We noticed this ever recurring question that we’re very eager to answer for you… in detail!
What is the best area to stay in Budapest? If that’s your specific question and you don’t want to know more about the specific Budapest districts, check out this post with a great overview of the best areas to stay for every type of traveler.
It all begins with understanding the city and the districts of Budapest in order to understand where to stay.
We’re going to explain in detail which neighbourhoods there are in the city and what to see in each of them.
Let’s check out the most important regions in the city first!
Districts of Budapest map and layout
Budapest is one of the most popular cities to visit in Hungary and it has 23 districts, but not all of these will be equally attractive to tourists or travelers. So let’s sort that out in a minute.
The counting of the different areas started in the most historic part of the city. Then the other quarters have gotten their number in a (more or less) clockwise pattern as you can see in the illustration.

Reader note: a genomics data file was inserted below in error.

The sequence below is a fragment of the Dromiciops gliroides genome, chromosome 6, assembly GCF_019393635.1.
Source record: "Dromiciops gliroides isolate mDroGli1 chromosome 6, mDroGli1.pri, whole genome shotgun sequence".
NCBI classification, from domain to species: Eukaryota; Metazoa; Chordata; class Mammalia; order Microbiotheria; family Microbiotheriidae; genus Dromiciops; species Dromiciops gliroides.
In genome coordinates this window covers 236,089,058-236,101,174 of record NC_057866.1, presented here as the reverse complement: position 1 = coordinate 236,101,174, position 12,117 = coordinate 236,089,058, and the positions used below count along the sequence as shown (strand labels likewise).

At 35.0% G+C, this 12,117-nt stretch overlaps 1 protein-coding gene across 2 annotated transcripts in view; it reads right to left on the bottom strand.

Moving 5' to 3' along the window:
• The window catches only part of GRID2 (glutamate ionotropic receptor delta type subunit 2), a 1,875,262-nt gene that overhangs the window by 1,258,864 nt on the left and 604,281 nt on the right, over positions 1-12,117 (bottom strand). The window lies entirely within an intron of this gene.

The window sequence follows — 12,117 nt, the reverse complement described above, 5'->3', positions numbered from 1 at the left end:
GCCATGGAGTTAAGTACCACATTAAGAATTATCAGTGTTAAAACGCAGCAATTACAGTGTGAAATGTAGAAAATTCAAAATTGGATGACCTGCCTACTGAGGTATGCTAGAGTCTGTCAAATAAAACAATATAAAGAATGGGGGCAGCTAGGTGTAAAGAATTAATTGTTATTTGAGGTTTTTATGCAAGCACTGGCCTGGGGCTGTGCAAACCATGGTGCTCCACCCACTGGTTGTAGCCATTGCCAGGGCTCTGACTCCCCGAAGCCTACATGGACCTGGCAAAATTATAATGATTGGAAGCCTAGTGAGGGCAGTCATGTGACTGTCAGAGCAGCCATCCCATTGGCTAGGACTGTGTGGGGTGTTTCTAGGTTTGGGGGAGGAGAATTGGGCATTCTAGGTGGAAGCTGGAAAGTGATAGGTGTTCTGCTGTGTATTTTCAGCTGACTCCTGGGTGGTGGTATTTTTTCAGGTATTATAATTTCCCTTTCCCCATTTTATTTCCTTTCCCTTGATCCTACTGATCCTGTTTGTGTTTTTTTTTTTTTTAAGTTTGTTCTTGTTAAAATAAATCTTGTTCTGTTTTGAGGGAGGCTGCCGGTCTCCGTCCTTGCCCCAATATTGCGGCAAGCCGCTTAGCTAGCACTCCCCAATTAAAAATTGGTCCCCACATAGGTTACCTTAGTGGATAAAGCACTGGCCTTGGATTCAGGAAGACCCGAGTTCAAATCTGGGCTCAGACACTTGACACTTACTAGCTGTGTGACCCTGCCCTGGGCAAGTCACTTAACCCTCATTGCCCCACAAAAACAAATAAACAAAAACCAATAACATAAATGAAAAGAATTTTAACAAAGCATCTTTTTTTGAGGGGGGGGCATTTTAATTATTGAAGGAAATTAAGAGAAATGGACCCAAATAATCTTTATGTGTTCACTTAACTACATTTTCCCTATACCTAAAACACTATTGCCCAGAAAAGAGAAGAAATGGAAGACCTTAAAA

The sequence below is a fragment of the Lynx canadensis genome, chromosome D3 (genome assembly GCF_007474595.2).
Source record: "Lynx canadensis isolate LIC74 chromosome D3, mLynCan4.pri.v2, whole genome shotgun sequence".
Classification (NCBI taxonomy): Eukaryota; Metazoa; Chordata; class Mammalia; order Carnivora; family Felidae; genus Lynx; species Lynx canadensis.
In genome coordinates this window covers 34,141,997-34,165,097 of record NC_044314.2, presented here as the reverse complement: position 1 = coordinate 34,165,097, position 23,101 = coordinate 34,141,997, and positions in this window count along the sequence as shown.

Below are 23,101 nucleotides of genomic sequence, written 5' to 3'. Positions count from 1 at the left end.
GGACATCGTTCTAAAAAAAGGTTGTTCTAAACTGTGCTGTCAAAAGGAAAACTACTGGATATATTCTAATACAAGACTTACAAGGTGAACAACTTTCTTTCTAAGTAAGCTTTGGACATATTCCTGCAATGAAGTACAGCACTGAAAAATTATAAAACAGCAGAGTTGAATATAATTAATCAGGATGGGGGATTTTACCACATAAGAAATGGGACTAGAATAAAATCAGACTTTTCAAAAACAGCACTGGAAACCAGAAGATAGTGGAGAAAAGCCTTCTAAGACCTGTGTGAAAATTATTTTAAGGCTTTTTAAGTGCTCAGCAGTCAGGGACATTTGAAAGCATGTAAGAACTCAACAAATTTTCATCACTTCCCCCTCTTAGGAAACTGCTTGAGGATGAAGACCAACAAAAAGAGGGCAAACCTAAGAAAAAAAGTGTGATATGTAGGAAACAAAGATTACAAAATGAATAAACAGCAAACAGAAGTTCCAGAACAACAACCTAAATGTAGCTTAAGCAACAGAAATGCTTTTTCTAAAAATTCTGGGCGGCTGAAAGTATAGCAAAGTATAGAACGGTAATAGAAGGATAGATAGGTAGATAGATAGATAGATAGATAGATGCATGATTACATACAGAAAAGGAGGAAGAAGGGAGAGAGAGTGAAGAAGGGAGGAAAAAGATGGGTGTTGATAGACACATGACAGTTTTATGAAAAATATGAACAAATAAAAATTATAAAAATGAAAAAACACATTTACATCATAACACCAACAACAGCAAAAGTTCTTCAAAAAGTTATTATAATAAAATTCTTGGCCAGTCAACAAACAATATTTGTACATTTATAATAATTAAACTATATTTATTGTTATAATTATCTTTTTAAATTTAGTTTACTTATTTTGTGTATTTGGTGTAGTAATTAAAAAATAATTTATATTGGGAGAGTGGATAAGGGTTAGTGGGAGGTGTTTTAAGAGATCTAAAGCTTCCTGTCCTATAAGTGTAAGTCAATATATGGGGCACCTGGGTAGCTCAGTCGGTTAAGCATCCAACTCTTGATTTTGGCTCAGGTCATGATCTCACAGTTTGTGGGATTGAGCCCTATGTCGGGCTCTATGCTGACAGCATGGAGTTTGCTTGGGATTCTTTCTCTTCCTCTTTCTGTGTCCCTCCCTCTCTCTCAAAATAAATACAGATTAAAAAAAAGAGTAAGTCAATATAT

The further you move away from the heart of the city, the higher the numbers will be.
So that’s something you can use! If someone invites you for a drink in district 23, you’re going to be quite far away from the city center!
The most important touristic areas are district 1, 5, 6, and 7.
We’ll discuss these interesting neighbourhoods first.
If you want to know a little more about the other regions, we talk about those a bit further down the road!
Map of the districts of Budapest
District 1 - Castle District
District 1 is located on the West side of the Danube River.
From downtown, you can access it via the Széchenyi Chain Bridge or the Elisabeth Bridge.
The Castle District in Budapest is the most historic part of the city and it’s also where the famous Buda Castle, the most visited castle in Hungary, is located.
Landmarks in District 1
- Széchenyi Bridge
- Elisabeth Bridge
- Buda Castle
- Fisherman’s Bastion
- Matthias Church
- Vienna Gate
- Castle Garden Bazaar
- Statue of Independence
- Church of Saint Mary Magdalene
- Military History Museum
- Hospital in the Rock
- Northern part of Gellert Hill
- Garden of Philosophers
- Citadel Lookout (but not the Citadel which is officially in D11)
- Rudas Thermal Baths
- Fairy Tale Museum
Getting there and around
District 1 is easy to reach, both on foot as by public transportation.
Two bridges connect this neighbourhood to the downtown area: the Széchenyi Bridge and the Elisabeth Bridge. Both bridges are easy to use as a pedestrian.
For public transportation, the Castle District is also easy to reach.
The RED metro line or M2, has 2 stations in here: Batthyany Ter and Budapest-Deli Railway Station.